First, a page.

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O'Malley's path of quiet conviction
By Globe Staff, 7/27/2003
On Wednesday, Bishop Sean P. O'Malley, 59, becomes the sixth archbishop of Boston, where he will confront the wreckage of a clergy sexual abuse scandal that victimized hundreds, eroded church attendance, and has led the church in Boston to the brink of bankruptcy.
Today, the Globe examines defining moments along O'Malley's path to the nation's fourth largest Catholic diocese.
The Capuchin Franciscan friar fought for social justice among poor immigrants when he ran the Washington Archdiocese's Spanish center from 1973 to 1978. When the poor tenants in the building where he worked faced eviction, O'Malley moved in with them, stood up to the landlord, and eventually helped raise money to buy the building outright.
His first work as bishop was in the Virgin Islands, where he built homeless shelters, opened an AIDS hospice, and shared a neighborhood with prostitutes and drug-dealers. His life of self-denial inspired one of his parishioners, who had abandoned her faith for 20 years, to return to the church and work among the sick and the poor.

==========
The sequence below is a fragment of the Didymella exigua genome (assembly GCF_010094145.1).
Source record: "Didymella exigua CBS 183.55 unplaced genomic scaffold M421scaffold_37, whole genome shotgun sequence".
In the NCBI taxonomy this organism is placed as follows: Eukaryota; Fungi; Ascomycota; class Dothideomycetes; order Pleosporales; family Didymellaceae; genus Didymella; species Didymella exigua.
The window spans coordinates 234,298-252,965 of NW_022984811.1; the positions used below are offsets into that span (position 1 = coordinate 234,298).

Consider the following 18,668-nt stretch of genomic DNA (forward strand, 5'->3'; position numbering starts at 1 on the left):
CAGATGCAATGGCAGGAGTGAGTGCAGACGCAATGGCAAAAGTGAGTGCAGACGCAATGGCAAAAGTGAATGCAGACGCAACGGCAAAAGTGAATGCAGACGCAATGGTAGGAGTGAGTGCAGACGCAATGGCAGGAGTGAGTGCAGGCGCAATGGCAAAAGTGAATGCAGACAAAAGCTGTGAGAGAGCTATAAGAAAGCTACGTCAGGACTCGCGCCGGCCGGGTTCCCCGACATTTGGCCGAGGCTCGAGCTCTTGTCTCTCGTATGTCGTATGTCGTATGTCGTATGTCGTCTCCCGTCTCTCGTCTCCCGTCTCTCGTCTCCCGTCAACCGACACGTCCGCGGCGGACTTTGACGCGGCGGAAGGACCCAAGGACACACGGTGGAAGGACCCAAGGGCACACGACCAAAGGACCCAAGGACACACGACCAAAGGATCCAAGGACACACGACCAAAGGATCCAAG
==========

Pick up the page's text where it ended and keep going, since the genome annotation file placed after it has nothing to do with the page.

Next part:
As bishop of Fall River in the 1990s, O'Malley struggled to help the diocese recover from the sexual abuse scandal wrought by the Rev. James Porter. But he also displayed his orthodox credentials, backing a local pastor who had revoked a political candidate's privilege to distribute Communion because of the candidate's pro-choice stance on abortion.
These are three key chapters in Sean O'Malley's career.
This story ran on page A1 of the Boston Globe on 7/27/2003.